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View Full Version : Geodesic boats - easy?



posmentier
04-19-2013, 09:23 PM
I'm a beginner boatbuilder, having done a fair job building one stitch-and-glue lapstrake open Kayak kit by Eric Schade. I'm thinking of my next project - a geodesic skin-on-frame "Sweet Pea" by Monfort for my granddaughter. It requires steam-banding and heat-shrinking a dacron skin. The gaboat website makes it sound easy and fast.:) But I just read the website http://home.fuse.net/thewizard/, and they make the technique sound VERY complicated.|:( Can an older builder with two left thumbs do a decent job of one of these boats?:confused:

Thanks,

Eric

James McMullen
04-19-2013, 09:50 PM
Skin on frame boats are easy and fast. Don't worry too much about it, you'll be fine!

David G
04-19-2013, 09:56 PM
James is both correct and convincing.

And... before you make your final decision... you might want to peek at the SOF designs of our very own Dave Gentry. I've seen some of his in the flesh, and was impressed:

http://www.gentrycustomboats.com/

capefox
04-19-2013, 10:52 PM
I've always wondered - can you build an SOF and then glass the hull. In other words, the SOF hull serves as a mold for a glass hull.

JimConlin
04-19-2013, 11:06 PM
Why add all that weight, cost and labor?

When you mix two dissimilar materials, one of the materials' properties will be wasted.

htom
04-20-2013, 12:20 AM
I've always wondered - can you build an SOF and then glass the hull. In other words, the SOF hull serves as a mold for a glass hull.

Well, you obviously could, but doing so doesn't make much sense to me. I don't think you'd get a fair hull out of such a process, as well as wasting the time, materials, and money making the frame. You'd be better off using some form of stripper hull.

andykane
04-20-2013, 01:23 AM
I built a boat to his Arrow 14 design. I'd say it definitely took longer than the website would lead you to believe, but it's not hard. I was into it for about 90 hours till it was ready to launch. I think I did a better than average job but you could spend lots longer if you really wanted to clean up all the epoxy squeeze out. You could also save time by not twisting the stringers and just using more epoxy, or not making the floorboards as nicely, and so on and so on.

If I were to do it again I'd probably just lash it. I don't think you really save much weight doing the kevlar/glue thing, and it does take quite a while. Ditto the heat 'n bond... staples are just so easy.

Steaming is pretty time consuming, especially since I could only do 5 or 6 ribs at once with the clamps I have (that alone takes like 30 clamps). I'd expect plywood frames to be easier and faster but not as pleasant as steaming (which I quite enjoyed).

I would try to find some polyester skin rather than the ballistic nylon I used - the polyester heat shrinks, nylon just stretches when it's wet so you have to install it wet with the hope it will dry and be tight... which it is, until it gets wet which seems inevitable to me (what with it being a boat, ya know).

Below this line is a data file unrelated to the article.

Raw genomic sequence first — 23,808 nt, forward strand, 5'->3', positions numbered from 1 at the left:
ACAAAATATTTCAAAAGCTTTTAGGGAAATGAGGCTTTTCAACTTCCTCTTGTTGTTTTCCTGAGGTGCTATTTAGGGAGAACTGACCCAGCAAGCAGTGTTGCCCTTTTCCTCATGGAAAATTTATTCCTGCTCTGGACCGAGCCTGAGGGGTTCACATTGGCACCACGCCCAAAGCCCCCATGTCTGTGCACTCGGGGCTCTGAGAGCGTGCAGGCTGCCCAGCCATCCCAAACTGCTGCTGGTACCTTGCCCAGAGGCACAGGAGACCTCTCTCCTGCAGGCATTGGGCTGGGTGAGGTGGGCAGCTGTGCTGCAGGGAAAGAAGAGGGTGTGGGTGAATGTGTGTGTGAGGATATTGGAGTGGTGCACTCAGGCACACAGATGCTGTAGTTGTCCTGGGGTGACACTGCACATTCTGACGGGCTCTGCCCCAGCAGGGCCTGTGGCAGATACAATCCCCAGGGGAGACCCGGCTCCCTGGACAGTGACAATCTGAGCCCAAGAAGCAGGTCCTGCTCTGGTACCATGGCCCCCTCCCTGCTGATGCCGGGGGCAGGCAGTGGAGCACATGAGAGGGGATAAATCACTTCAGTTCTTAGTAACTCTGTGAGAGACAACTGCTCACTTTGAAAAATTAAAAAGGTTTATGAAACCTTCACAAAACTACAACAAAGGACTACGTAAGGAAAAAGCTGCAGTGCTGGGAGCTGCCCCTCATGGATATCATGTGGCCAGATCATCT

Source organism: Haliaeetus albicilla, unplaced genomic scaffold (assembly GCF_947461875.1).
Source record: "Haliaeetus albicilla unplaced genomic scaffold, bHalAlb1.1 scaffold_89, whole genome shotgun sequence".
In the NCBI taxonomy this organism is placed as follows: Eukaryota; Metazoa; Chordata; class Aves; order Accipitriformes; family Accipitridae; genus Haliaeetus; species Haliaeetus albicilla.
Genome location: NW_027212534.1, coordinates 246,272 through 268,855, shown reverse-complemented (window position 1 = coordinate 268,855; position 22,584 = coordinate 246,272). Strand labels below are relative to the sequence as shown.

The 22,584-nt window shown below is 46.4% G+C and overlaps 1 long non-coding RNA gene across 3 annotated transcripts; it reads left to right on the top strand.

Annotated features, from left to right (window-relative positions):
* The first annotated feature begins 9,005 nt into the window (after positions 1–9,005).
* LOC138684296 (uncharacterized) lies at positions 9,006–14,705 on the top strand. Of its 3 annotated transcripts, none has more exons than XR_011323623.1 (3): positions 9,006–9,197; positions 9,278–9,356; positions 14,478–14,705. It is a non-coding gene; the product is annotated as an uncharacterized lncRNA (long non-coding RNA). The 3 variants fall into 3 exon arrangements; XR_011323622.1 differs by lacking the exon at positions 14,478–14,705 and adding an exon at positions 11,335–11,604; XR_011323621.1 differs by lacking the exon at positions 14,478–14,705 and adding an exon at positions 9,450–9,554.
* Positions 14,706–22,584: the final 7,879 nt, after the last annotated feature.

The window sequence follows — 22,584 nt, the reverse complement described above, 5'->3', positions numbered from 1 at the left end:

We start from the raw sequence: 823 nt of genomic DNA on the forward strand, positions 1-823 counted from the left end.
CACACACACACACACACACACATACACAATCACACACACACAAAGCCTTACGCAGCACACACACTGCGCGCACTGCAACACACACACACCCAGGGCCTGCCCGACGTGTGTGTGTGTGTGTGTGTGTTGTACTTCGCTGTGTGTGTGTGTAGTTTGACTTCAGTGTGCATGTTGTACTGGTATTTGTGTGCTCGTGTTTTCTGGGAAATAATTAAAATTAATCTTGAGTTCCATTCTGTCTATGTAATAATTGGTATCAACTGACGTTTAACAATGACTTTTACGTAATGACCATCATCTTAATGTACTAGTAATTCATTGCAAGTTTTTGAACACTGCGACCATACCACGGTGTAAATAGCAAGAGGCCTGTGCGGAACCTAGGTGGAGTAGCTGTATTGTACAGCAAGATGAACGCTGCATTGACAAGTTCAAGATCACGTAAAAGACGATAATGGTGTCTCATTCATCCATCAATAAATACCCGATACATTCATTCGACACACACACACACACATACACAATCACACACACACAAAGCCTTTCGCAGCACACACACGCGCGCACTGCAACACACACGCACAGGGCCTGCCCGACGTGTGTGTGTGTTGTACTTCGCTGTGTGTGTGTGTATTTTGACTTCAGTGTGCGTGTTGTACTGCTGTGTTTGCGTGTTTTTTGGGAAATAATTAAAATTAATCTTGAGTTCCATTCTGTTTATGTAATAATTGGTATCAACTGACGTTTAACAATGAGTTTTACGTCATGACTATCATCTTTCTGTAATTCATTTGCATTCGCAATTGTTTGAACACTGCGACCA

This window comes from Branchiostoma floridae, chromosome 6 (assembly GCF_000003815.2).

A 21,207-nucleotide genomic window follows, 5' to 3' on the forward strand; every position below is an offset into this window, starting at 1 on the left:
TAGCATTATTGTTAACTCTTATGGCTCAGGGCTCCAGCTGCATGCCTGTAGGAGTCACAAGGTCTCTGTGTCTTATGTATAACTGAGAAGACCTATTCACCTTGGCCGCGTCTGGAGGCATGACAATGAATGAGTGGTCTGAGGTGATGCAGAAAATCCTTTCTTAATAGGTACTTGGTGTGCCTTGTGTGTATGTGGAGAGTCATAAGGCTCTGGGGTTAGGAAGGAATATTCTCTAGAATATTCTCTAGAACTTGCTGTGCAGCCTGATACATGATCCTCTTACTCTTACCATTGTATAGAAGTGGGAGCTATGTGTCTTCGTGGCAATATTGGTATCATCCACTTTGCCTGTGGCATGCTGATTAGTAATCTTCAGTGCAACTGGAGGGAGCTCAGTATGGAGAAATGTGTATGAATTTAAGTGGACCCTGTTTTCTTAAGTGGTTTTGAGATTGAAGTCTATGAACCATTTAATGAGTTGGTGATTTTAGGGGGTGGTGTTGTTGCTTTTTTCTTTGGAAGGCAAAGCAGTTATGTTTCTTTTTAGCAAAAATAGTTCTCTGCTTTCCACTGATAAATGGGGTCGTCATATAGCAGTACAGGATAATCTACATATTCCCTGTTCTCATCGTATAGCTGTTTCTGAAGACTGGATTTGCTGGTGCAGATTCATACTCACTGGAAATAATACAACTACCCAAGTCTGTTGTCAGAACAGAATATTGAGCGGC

The key is to not waste too much time trying for a perfect shape. The skin and frame just bend and tend to fair themselves into whatever shape they feel like, so don't sweat the little details. I bet that sweet pea would be a great boat for your granddaughter - plenty light to manage easily.

http://ochaye.strangepics.net/temp/arrow_14_01.jpg

http://ochaye.strangepics.net/temp/arrow_14_02.jpg

http://ochaye.strangepics.net/temp/arrow_14_03.jpg

Greg Nolan
04-20-2013, 08:13 AM
There is a pair of pretty good videos showing the construction of the similar Airolite Nimrod canoe:

http://www.youtube.com/watch?v=HBkZWGETPtI
http://www.youtube.com/watch?v=fBxwU-ekvm8

Does not look hard at all.

PaulT
04-20-2013, 08:41 AM
Eric:
I built a Classic 12 from them and it went as advertised, time frame notwithstanding. I used blue foam from a big box store for a steam box... Shrinking the dacron was no big deal..Household iron, walk around it shrinking as needed... It all went according to Platt's instructions. I've read a website where it was made out to seem very difficult. I figure either the folks who put up that story were either trying to tell a funny story or were not able to read and comprehend very simple instructions.
In my case the plans produced a very nice looking and very functional boat that receives compliments frequently. It's stored under a carport year round. I pick it up , walk to the waters edge and plop it in. The boat has been punctured during a storm when a piece of plywood stored outdoors by a neighbor took flight and poked a hole (tear) about two inches long in the skin. White ducktape repair and off I went again. In truth, I feel sure if that piece of ply had hit a thin plywood boat the damage would have been similar... Who knows.